• IPSPs operate outside the typical bureaucratic and political constraints public managers face every day.

The four different CSC forms offer public managers choices on which approach is best suited to promote the interests and goals of the government program being implemented.

Relationships and Expectations

Each CSC is distinguished by the type of relationship the government has with its collaborators as well as expectations for government's role in the CSC.

  • Collaborative contracting entails the greatest levels of direction and control provided by the government in the CSC.
  • PPPs and partnerships allow greater discretion to private and nonprofit partners, and public managers rely more heavily on their partners for guidance on the best approaches to delivering public services.
  • Network governance involves even more independence by its members. Governments may play a relatively small role in the operations of networks, allowing members to operate and coordinate in a way that has proved to be effective. Governments may guide networks in goal setting and the framing of outcomes, but networks often operate and deliver services outside of day-to-day bureaucratic control or review.
  • IPSPs are largely autonomous and set their own priorities and agendas. Government agencies may be invited to participate among the other private and nonprofit participants, but they do not select nor veto IPSP activities.

Advantages and Disadvantages


Public managers must choose the nature of their involvement in CSCs carefully. A misunderstanding of reasonable expectations for relationships and responsibilities within CSCs is the greatest threat to their success. When selecting the best type of CSC, public managers need to take account of numerous factors, including:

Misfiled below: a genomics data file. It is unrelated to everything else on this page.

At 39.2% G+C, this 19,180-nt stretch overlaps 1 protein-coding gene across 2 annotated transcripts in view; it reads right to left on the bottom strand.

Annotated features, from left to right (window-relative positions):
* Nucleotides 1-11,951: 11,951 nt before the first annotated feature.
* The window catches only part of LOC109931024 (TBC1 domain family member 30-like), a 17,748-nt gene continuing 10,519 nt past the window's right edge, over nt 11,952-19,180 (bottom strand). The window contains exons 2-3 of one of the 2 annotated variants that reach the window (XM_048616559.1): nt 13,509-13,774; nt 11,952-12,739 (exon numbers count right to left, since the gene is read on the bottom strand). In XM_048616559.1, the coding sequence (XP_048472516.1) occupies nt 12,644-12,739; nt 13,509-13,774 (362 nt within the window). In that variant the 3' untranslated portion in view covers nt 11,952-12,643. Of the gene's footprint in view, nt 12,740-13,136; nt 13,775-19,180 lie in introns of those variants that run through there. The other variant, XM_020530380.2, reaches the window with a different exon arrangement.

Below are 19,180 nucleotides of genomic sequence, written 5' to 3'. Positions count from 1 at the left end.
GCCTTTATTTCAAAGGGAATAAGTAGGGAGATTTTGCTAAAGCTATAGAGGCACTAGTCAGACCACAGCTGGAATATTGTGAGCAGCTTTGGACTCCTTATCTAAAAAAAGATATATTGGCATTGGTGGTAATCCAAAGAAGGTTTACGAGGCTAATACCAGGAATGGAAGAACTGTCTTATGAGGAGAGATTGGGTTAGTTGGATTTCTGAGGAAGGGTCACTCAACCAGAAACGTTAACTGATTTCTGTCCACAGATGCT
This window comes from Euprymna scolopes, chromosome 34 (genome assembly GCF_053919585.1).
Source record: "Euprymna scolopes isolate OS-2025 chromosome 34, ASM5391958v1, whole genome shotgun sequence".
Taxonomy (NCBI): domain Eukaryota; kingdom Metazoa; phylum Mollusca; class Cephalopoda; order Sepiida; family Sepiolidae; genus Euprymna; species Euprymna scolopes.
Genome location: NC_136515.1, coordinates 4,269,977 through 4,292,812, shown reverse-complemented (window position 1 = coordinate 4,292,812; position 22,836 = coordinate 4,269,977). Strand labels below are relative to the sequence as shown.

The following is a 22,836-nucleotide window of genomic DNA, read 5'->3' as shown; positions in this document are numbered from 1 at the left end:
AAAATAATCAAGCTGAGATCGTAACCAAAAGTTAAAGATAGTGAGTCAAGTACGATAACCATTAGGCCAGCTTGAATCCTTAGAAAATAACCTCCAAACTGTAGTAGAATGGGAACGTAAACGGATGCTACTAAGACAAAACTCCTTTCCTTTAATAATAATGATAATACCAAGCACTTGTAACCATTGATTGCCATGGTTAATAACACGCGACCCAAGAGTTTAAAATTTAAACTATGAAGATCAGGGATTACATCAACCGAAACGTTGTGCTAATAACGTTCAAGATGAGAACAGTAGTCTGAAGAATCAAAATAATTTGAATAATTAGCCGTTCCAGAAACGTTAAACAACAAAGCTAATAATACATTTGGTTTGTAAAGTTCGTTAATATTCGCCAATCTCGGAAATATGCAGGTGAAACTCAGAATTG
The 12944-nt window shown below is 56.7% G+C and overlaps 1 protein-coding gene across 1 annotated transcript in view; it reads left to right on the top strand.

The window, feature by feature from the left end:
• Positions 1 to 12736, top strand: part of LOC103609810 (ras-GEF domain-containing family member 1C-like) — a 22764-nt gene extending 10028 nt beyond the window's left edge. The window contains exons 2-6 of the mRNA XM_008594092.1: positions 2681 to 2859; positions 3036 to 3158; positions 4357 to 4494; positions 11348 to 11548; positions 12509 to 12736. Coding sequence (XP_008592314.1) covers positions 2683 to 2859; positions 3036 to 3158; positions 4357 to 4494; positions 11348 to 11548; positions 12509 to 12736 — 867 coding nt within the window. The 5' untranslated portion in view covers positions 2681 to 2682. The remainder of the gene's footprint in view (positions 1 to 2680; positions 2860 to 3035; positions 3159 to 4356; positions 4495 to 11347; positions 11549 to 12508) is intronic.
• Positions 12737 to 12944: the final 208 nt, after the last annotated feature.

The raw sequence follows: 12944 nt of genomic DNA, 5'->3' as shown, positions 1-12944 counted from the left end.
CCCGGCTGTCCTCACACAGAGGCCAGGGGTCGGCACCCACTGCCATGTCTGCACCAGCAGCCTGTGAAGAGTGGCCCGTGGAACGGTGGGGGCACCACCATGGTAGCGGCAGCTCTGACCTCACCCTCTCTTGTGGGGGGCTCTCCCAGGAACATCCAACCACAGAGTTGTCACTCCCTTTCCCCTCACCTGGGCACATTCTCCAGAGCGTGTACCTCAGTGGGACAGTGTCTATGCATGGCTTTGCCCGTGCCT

• nature of the public task or challenge
  • resource needs and capacity
  • identification and allocation of risk
  • best value for the public's dollars
  • measuring performance and ensuring accountability.

Experience suggests that some CSCs are formed with relative ease when interests, needs, timing, and expectations align, such as responses to natural disasters. Others, and particularly those that are engaging collaborators on more challenging issues—such as teenage homelessness and abuse—require a lot of work, patience, and perseverance to come together.
Some CSCs may take several years to mature, learn from their experiences, and reinvent themselves, to find their full potential. Understanding the advantages and disadvantages to governing through CSC is essential for public managers.

Cross-Sector Collaboration and Democratic Accountability

Successful CSCs operate in heterarchies, providing them greater discretion, flexibility, and even autonomy—it allows them to be creative, innovative, and adaptive. Citizens benefit by receiving better public services. Yet this same strength of CSC also raises legitimate concerns over democratic accountability.

To address these concerns, public managers should focus on four "pillars" of democratic accountability:

  1. Agree on clear measures of outcomes.
  2. Create public value.
  3. Promote a trusted partnership.
  4. Increase citizen awareness and engagement (creative uses of social media can help promote these actions in an integrated and highly effective way).

CSC offers novel approaches to governance that can result in dramatic improvements in the delivery of public services in a rapidly changing world. One thing that has not changed is the public manager's responsibility for ensuring that any CSC is undertaken in the public interest.


About the Author

John J. Forrer is associate research professor of strategic management and public policy; associate director of the Institute of Corporate Responsibility; and associate faculty member of the Trachtenberg School of Public Policy and Public Administration at The George Washington University. 

About the Author

James Edwin (Jed) Kee is professor emeritus of public policy and public administration at the Trachtenberg School and a former senior associate dean at the School of Business and Public Management at The George Washington University. He has held policy and cabinet positions in New York and Utah. 

About the Author

Eric Boyer is an assistant professor of public administration at the University of Texas, El Paso. He was a postdoc at Georgia Tech, and studied HR management issues for the Georgia Department of Transportation. Contact him at [email protected].